Washington DC | July 12, 2016

The Future of the Grid:
Spotlight on Cybersecurity

Last December, a coordinated cyber attack cut power to more than 100 Ukrainian cities and towns by leveraging commonly available tools and tactics against the control systems which could be used against infrastructure in every sector. This attack represents one of the first known physical impacts to critical infrastructure resulting from cyber warfare. Could a similar cyber grid attack happen in the U.S.?

July 12 - Tuesday

8:30 am

Networking Breakfast

9:00 am

Welcome Remarks

Speakers

9:05 am

Opening Conversation: Building a Framework for Securing Infrastructure

The U.S. electrical grid, which serves more than 300 million people and is made up of more than 55,000 transmission substations, is one of the most important pieces of infrastructure in the country. Due to the interdependent structure of the components of the grid, a single line outage can cause power outages that affect millions of people and have significant costs on the economy. Specific attacks such as data interception, denial of service, data altercation, or a cyber “drive by shooting” have been used by groups, individuals, and nation-states against electrical grids. How do we prevent a catastrophic cyber attack on the U.S. power grid?

Speakers

9:25 am

Challenges to the Industry and Critical Infrastructure Protection Standards

As industry works to secure the grid, alignment and collaboration between critical infrastructure owners and operators is crucial. What are the core challenges utilities are facing in protecting the grid from cyber attacks? What are the capability gaps? What incentive structures might encourage industry to better support the grid? How is industry thinking beyond just compliance and engaging with new innovations and strategies?

Speakers

9:55 am

Panel: A Comprehensive Approach to Grid Security

As cyber threats continue to grow, maintaining a secure grid will requires a comprehensive approach to securing the grid that runs across detection, monitoring, and response. How can regulators and industry leaders work together to improve threat intelligence and secure the whole supply chain in a collaborative way? Speakers will be challenge to collaborate on a comprehensive approach to securing the grid that encompasses the whole energy ecosystem and enables best practices.

Speakers

  • Rob Barnett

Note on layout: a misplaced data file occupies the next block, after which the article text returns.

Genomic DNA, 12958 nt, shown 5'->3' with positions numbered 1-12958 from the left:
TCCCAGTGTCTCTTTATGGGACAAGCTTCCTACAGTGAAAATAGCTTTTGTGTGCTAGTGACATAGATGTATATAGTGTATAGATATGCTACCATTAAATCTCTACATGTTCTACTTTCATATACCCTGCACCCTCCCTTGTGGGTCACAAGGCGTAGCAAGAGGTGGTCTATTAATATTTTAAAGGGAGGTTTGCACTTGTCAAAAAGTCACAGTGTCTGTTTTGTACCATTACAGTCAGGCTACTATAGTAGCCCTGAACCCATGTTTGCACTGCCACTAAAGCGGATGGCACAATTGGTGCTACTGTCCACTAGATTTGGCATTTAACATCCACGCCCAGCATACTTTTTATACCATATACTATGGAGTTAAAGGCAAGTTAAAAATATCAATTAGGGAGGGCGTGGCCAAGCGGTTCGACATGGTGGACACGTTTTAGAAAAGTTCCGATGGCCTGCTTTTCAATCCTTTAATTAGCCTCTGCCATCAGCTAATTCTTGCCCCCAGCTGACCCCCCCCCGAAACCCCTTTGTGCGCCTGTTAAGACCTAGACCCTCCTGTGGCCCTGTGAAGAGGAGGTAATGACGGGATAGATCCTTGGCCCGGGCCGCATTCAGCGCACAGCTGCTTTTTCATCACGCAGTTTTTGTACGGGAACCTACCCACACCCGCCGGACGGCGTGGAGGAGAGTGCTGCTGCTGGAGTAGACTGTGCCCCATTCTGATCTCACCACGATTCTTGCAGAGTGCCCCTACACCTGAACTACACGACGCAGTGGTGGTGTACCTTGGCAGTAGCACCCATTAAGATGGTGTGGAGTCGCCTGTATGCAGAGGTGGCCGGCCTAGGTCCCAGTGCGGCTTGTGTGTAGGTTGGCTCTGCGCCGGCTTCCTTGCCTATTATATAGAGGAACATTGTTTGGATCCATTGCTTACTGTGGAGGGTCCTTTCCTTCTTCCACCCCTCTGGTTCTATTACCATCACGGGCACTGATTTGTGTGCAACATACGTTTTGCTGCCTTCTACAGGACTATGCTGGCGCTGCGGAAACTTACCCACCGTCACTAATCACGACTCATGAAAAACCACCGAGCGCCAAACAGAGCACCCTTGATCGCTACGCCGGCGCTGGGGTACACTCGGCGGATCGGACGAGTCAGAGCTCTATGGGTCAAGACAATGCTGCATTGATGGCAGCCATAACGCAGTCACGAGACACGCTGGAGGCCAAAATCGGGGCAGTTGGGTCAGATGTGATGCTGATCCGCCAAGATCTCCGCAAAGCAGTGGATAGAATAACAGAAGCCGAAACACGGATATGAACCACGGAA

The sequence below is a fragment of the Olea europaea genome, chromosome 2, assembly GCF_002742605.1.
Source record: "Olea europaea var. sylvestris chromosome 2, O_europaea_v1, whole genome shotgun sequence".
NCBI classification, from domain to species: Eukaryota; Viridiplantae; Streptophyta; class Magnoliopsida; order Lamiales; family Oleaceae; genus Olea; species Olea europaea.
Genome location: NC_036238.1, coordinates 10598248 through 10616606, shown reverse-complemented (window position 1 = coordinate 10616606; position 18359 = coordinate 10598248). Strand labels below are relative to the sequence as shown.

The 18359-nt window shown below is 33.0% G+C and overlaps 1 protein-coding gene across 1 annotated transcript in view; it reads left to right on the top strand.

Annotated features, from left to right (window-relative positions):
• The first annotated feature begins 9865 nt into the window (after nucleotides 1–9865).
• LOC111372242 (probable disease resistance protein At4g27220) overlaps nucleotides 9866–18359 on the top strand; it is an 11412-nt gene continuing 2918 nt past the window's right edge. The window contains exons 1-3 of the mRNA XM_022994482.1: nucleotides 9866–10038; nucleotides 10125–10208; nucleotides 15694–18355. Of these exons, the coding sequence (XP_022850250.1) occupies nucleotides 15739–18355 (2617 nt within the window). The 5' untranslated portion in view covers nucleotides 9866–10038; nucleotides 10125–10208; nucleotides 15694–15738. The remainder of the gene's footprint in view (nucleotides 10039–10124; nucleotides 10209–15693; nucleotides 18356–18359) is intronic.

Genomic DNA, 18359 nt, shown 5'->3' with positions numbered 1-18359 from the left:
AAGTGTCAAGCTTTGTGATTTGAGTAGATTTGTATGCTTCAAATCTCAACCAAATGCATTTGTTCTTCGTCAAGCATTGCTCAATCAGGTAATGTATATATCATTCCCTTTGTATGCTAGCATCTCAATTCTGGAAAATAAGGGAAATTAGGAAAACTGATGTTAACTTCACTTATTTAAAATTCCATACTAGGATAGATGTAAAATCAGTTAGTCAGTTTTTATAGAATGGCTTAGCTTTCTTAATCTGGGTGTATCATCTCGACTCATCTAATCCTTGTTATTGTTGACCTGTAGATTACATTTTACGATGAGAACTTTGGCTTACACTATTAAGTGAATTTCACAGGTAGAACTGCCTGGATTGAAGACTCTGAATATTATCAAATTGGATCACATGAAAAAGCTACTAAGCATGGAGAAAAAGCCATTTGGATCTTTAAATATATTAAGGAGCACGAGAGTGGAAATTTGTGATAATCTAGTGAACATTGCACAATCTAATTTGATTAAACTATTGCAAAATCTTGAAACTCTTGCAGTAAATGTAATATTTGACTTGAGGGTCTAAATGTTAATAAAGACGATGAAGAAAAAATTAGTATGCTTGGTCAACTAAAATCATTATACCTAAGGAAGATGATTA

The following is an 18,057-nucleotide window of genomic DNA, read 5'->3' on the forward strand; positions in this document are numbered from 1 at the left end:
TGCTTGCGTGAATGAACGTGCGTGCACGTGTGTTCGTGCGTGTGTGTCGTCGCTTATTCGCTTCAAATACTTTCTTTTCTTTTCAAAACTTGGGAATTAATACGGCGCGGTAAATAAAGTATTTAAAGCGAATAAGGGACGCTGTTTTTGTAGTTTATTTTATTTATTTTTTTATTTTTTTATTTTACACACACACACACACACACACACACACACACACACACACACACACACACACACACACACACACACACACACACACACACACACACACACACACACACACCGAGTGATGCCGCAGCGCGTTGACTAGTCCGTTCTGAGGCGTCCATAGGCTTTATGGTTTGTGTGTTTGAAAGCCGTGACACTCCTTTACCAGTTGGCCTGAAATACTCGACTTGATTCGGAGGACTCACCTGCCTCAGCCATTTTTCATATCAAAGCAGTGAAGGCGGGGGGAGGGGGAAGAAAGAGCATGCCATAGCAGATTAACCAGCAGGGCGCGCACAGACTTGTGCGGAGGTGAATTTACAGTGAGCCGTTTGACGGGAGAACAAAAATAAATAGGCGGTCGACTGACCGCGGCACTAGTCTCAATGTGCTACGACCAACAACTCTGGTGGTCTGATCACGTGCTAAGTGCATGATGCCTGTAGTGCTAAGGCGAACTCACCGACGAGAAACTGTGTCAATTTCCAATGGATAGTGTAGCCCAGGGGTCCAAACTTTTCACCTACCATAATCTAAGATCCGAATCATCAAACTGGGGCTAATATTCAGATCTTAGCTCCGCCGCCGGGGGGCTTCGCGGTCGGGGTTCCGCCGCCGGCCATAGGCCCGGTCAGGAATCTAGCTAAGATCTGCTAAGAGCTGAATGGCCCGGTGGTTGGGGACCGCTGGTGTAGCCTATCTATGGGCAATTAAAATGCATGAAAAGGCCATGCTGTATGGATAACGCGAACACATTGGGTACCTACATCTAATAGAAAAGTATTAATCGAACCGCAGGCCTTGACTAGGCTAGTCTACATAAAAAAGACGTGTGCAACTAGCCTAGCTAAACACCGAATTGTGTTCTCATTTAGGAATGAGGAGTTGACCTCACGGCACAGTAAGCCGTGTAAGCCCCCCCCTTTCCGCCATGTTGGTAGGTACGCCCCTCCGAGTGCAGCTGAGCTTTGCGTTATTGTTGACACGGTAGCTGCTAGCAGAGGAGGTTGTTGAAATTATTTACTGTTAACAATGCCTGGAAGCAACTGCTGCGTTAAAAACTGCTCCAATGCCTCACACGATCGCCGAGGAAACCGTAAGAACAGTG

Senior Analyst -- Energy Policy, Bloomberg Intelligence

  • Scott Aaronson

    Executive Director, Security and Business Continuity, Edison Electric Institute

  • Dennis P. Gilbert, Jr.

    Director of Information and Cybersecurity, Corporate and Information Security Services, Exelon

  • Suzanne Spaulding

    Under Secretary for the National Protection and Programs Directorate, U.S. Department of Homeland Security

10:25 am

Understanding and Responding to the National Security Threat

A large scale attack on the cyber grid could lead to sustained power outages and also impact access to food and water, health care, and other critical needs. As a result, securing the electric grid has become an increasingly critical national security issue. How can utilities and federal agencies anticipate the timing and sources of potential attacks and work to prevent the potential repercussions of a successful cyber attack?

Speakers

10:40 am

Closing Remarks

Speakers

Megan Murphy

Bloomberg Businessweek Editor

Eric A. Spiegel

Siemens USA President and CEO

Elizabeth Sherwood-Randall

U.S. Department of Energy Deputy Secretary

Michael Riley

Bloomberg Cybersecurity Reporter

Sue Kelly Sue Kelly

American Public Power Association CEO

Annabelle Lee

Electric Power Research Institute Principal Technical Executive and Cybersecurity Power Delivery and Utilization

Marcus H. Sachs

NERC Senior Vice President and Chief Security Officer

Zeeshan Sheikh

Entergy CIO

Rob Barnett

Bloomberg Intelligence Senior Analyst -- Energy Policy

Scott Aaronson

Edison Electric Institute Executive Director, Security and Business Continuity

Dennis P. Gilbert, Jr.

Exelon Director of Information and Cybersecurity, Corporate and Information Security Services

Suzanne Spaulding

U.S. Department of Homeland Security Under Secretary for the National Protection and Programs Directorate

Michael V. Hayden

Bipartisan Policy Center Co-Chair, Electric Grid Cybersecurity Initiative

Partners

Siemens Corporation is a U.S. subsidiary of Siemens AG, a global powerhouse focusing on the areas of electrification, automation and digitalization. One of the world’s largest producers of energy-efficient, resource-saving technologies, Siemens is a leading supplier of systems for power generation and transmission as well as medical diagnosis. Siemens has also been in the transportation business for over 160 years, introducing the first electric railway in 1879 and has since worked on rail projects across the globe. The Siemens Mobility Division provides efficient and integrated transportation of people and goods by both rail and highways by designing and manufacturing across the entire spectrum of rolling stock including commuter and regional passenger trains, light rail and streetcars, metros, locomotives, passenger coaches and high-speed trainsets. In the U.S., Siemens is providing rail vehicles, locomotives, components and systems to more than 25 agencies in cities such as Washington D.C., New York, Boston, Chicago, Seattle, Miami, Orlando, Philadelphia, Denver, Baltimore, Salt Lake City, Minneapolis, Houston, Portland, Sacramento, San Diego, St. Louis, Atlanta and Charlotte. Cities also rely on Siemens to provide traction-power substations and electricity transmission, as well as signaling and control technology for freight and passenger rail and transit systems. Siemens has transportation manufacturing hubs in: Sacramento, CA; Louisville, KY; Marion, KY; Pittsburgh, PA.